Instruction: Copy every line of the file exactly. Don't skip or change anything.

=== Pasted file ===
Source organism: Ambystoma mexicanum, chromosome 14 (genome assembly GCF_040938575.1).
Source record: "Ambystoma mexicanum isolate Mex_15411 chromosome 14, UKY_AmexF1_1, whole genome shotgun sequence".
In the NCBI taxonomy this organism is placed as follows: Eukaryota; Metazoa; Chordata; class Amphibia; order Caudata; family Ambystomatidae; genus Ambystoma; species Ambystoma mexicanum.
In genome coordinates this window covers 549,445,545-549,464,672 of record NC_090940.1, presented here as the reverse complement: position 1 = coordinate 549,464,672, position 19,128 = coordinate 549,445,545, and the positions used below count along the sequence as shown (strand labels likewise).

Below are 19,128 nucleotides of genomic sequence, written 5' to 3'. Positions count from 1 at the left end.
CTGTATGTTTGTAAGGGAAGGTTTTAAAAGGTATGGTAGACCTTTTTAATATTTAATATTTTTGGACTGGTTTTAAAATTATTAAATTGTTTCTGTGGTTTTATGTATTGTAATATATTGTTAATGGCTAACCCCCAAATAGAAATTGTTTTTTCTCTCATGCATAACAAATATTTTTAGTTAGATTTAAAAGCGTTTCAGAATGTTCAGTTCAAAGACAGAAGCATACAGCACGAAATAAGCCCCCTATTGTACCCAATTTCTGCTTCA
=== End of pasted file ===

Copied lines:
Source organism: Ambystoma mexicanum, chromosome 14 (genome assembly GCF_040938575.1).
Source record: "Ambystoma mexicanum isolate Mex_15411 chromosome 14, UKY_AmexF1_1, whole genome shotgun sequence".
In the NCBI taxonomy this organism is placed as follows: Eukaryota; Metazoa; Chordata; class Amphibia; order Caudata; family Ambystomatidae; genus Ambystoma; species Ambystoma mexicanum.
In genome coordinates this window covers 549,445,545-549,464,672 of record NC_090940.1, presented here as the reverse complement: position 1 = coordinate 549,464,672, position 19,128 = coordinate 549,445,545, and the positions used below count along the sequence as shown (strand labels likewise).

Below are 19,128 nucleotides of genomic sequence, written 5' to 3'. Positions count from 1 at the left end.
CTGTATGTTTGTAAGGGAAGGTTTTAAAAGGTATGGTAGACCTTTTTAATATTTAATATTTTTGGACTGGTTTTAAAATTATTAAATTGTTTCTGTGGTTTTATGTATTGTAATATATTGTTAATGGCTAACCCCCAAATAGAAATTGTTTTTTCTCTCATGCATAACAAATATTTTTAGTTAGATTTAAAAGCGTTTCAGAATGTTCAGTTCAAAGACAGAAGCATACAGCACGAAATAAGCCCCCTATTGTACCCAATTTCTGCTTCA